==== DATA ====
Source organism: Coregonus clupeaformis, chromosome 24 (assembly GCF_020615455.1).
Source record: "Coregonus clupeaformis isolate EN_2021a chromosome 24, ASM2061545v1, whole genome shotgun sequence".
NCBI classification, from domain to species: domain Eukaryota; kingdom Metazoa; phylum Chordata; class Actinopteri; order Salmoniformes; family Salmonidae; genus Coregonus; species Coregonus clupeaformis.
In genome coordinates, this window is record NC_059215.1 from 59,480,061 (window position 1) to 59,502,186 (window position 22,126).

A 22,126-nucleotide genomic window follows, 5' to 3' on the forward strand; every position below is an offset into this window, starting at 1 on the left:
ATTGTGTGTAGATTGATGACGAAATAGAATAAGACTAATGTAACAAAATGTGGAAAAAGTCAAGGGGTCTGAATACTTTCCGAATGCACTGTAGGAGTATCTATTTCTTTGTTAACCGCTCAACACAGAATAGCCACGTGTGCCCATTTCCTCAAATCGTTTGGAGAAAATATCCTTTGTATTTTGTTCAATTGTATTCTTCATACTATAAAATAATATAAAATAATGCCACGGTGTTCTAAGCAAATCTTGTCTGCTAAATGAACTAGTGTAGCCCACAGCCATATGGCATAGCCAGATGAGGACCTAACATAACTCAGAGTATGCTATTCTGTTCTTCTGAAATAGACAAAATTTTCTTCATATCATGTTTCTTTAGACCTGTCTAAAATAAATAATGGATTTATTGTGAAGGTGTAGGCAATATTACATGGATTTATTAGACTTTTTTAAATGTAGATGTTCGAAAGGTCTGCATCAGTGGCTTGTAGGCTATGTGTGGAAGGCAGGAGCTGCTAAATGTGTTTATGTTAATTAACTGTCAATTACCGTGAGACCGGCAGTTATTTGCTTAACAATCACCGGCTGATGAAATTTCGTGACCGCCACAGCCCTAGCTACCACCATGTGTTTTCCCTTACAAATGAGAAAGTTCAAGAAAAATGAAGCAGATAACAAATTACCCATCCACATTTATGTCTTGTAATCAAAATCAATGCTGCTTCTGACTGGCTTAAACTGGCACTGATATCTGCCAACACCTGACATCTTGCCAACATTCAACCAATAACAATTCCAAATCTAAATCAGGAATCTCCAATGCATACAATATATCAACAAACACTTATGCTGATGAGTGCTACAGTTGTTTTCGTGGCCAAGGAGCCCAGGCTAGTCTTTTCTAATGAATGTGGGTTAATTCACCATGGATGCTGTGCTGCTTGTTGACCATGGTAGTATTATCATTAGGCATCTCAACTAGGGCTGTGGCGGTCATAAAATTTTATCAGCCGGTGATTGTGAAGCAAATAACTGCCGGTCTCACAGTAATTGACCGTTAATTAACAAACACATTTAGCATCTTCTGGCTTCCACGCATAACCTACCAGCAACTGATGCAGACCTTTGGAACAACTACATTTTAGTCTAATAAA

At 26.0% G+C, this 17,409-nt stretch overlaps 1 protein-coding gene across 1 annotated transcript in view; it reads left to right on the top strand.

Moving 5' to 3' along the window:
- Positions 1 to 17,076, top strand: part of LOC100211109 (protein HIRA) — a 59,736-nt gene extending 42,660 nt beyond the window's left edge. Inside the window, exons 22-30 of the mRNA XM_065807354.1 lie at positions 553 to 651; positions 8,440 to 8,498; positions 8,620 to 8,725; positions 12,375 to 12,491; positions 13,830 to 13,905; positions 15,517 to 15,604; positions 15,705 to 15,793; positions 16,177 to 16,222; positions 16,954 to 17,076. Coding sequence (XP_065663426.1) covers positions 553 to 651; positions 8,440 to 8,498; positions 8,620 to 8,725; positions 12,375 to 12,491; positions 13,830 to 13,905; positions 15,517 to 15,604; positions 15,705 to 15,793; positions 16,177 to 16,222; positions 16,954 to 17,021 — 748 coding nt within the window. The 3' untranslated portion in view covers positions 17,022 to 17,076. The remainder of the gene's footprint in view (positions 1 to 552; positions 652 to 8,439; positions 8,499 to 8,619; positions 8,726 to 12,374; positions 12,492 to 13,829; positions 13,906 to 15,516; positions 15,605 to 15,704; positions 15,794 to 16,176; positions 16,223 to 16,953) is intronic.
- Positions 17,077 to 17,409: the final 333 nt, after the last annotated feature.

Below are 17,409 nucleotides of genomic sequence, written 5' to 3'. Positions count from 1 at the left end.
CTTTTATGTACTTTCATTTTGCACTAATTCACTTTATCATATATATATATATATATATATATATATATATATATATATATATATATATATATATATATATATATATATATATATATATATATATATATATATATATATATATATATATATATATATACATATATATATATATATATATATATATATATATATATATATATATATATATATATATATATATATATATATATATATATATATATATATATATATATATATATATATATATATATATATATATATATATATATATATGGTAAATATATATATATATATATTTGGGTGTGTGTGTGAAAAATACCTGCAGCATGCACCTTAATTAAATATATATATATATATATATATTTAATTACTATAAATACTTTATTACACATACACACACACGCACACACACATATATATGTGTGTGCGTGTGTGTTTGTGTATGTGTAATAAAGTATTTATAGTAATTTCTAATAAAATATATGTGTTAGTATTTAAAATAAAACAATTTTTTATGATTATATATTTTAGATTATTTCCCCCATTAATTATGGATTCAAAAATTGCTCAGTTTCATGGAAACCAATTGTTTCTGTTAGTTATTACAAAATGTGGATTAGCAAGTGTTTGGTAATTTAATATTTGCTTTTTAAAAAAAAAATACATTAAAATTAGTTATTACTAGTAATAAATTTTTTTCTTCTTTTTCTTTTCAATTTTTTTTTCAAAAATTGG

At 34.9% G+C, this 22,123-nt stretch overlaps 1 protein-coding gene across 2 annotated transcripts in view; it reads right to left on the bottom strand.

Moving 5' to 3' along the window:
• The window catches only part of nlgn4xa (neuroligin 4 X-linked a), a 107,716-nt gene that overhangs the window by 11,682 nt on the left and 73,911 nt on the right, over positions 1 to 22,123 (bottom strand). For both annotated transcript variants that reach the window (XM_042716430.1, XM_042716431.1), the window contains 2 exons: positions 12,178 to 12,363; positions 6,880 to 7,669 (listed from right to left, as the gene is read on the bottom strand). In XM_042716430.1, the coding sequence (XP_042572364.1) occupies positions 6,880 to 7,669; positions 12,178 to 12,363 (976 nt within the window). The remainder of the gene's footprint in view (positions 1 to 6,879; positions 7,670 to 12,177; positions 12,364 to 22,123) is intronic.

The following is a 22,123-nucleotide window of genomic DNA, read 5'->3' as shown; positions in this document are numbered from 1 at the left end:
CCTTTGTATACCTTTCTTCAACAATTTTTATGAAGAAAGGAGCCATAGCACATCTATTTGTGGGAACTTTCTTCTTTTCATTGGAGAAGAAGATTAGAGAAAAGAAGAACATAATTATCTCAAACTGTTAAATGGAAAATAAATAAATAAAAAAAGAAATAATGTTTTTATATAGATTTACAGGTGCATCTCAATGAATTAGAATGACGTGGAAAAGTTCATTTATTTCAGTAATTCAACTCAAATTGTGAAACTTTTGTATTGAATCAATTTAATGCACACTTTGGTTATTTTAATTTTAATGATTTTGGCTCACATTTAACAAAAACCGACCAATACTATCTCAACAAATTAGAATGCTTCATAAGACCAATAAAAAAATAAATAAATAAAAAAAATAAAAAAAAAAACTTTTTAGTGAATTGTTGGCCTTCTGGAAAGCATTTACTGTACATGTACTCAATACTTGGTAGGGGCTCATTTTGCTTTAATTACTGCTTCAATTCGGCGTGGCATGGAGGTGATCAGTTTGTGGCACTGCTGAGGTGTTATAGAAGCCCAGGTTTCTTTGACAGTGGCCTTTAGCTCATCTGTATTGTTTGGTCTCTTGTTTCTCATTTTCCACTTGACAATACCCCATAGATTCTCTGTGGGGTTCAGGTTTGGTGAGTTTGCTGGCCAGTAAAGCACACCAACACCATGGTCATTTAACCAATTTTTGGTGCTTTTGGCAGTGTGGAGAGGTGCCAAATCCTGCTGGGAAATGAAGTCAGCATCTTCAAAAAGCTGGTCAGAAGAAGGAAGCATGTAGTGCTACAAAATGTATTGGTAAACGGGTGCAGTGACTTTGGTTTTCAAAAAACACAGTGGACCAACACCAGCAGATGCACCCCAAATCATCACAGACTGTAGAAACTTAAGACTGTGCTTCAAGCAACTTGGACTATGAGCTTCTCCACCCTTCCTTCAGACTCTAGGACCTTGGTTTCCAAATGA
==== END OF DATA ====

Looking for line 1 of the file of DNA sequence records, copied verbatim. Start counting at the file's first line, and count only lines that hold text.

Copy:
Source organism: Coregonus clupeaformis, chromosome 24 (assembly GCF_020615455.1).